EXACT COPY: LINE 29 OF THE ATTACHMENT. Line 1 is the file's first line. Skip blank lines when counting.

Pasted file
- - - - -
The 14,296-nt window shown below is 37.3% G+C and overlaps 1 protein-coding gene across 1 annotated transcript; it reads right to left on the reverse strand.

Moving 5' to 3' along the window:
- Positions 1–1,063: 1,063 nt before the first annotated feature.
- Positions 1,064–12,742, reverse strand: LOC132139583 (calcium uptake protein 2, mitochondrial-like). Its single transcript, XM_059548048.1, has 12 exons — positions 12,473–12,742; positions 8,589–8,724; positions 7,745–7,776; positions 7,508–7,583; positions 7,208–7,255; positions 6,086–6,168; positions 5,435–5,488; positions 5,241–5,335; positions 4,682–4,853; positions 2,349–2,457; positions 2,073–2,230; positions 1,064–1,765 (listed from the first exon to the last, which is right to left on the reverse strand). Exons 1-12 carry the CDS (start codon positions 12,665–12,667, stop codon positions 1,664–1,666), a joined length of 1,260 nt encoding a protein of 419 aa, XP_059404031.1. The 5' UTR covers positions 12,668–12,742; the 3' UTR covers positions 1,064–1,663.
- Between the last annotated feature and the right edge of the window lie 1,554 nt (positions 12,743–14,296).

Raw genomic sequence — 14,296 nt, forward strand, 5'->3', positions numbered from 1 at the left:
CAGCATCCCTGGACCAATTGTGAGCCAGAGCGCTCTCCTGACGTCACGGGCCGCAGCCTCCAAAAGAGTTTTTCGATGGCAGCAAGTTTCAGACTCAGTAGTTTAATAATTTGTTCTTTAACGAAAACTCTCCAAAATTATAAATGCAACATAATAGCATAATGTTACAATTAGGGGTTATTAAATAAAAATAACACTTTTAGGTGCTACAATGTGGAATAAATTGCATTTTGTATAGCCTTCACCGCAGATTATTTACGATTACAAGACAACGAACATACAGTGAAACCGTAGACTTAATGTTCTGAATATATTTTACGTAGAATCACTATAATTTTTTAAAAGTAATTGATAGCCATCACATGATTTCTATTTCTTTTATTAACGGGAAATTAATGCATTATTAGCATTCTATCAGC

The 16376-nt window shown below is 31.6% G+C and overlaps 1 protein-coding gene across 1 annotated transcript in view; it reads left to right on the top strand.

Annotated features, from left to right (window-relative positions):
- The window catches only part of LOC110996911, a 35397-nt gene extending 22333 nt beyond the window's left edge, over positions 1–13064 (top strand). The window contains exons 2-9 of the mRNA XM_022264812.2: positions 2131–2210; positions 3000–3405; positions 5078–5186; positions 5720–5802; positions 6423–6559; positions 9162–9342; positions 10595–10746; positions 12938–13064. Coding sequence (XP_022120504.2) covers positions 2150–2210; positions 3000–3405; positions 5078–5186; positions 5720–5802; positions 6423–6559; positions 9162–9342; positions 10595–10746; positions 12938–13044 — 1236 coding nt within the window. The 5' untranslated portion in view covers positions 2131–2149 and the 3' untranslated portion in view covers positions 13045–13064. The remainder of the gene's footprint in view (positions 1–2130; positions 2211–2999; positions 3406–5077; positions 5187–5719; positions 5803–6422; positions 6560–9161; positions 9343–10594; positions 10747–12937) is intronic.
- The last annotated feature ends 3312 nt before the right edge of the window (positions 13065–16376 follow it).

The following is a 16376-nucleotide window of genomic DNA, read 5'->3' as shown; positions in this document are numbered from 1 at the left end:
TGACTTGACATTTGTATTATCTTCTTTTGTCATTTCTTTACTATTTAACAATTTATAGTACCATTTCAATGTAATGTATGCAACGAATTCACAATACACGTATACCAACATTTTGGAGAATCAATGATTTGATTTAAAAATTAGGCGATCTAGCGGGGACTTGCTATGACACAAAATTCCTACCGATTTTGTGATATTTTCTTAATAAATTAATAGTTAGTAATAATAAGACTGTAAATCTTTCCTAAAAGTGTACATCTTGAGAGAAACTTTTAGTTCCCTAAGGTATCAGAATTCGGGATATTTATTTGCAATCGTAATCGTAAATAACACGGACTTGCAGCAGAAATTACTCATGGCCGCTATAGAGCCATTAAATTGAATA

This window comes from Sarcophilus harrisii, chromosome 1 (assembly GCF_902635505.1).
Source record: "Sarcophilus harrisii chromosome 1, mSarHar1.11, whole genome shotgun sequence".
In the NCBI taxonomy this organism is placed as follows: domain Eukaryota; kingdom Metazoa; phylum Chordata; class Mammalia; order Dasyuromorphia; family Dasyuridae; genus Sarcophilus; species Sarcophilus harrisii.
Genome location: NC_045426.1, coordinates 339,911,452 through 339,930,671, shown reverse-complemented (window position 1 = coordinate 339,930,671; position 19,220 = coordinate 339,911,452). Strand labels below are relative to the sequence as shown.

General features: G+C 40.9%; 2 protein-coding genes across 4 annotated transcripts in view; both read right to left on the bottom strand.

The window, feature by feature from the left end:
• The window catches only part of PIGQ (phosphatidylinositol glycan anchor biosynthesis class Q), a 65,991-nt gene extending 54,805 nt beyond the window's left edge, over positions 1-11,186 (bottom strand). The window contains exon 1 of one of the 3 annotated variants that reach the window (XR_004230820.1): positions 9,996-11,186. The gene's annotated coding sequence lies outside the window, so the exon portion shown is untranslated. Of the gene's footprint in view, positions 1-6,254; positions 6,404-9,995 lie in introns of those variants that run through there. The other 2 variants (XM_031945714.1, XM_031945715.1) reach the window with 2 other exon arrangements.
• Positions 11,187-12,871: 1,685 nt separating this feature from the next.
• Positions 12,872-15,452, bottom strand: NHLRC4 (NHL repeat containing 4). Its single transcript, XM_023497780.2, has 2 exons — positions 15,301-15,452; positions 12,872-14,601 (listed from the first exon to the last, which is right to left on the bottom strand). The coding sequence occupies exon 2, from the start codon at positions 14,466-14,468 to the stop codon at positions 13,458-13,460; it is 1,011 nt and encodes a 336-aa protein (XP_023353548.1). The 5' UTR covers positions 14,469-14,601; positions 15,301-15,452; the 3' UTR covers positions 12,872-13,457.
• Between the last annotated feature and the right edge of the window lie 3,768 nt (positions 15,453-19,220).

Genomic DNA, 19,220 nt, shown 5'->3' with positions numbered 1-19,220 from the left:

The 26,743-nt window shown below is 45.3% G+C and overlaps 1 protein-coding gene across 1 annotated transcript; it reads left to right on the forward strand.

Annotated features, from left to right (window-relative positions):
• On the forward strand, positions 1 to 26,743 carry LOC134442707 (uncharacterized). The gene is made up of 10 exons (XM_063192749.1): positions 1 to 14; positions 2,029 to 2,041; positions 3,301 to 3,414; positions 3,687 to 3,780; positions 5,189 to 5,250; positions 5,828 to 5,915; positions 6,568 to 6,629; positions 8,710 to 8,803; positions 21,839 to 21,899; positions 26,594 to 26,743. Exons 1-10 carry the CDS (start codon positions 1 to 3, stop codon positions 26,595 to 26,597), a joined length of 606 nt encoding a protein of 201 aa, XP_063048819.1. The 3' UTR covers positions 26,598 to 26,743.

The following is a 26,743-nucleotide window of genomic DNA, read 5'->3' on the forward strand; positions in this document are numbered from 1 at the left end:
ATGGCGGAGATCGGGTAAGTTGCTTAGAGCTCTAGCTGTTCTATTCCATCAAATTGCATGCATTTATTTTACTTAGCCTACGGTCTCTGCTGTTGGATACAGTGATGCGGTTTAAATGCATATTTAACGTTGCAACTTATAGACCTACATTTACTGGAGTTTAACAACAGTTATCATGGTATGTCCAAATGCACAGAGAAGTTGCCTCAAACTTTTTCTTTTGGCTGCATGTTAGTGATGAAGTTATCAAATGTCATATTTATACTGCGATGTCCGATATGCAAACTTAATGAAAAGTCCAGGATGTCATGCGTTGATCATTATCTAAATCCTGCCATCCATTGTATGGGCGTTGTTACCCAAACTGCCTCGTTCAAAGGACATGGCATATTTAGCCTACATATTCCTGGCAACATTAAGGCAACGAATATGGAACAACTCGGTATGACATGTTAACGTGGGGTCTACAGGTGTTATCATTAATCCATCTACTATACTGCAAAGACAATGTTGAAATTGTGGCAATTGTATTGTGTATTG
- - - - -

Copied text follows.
ATGGCGGAGATCGGGTAAGTTGCTTAGAGCTCTAGCTGTTCTATTCCATCAAATTGCATGCATTTATTTTACTTAGCCTACGGTCTCTGCTGTTGGATACAGTGATGCGGTTTAAATGCATATTTAACGTTGCAACTTATAGACCTACATTTACTGGAGTTTAACAACAGTTATCATGGTATGTCCAAATGCACAGAGAAGTTGCCTCAAACTTTTTCTTTTGGCTGCATGTTAGTGATGAAGTTATCAAATGTCATATTTATACTGCGATGTCCGATATGCAAACTTAATGAAAAGTCCAGGATGTCATGCGTTGATCATTATCTAAATCCTGCCATCCATTGTATGGGCGTTGTTACCCAAACTGCCTCGTTCAAAGGACATGGCATATTTAGCCTACATATTCCTGGCAACATTAAGGCAACGAATATGGAACAACTCGGTATGACATGTTAACGTGGGGTCTACAGGTGTTATCATTAATCCATCTACTATACTGCAAAGACAATGTTGAAATTGTGGCAATTGTATTGTGTATTG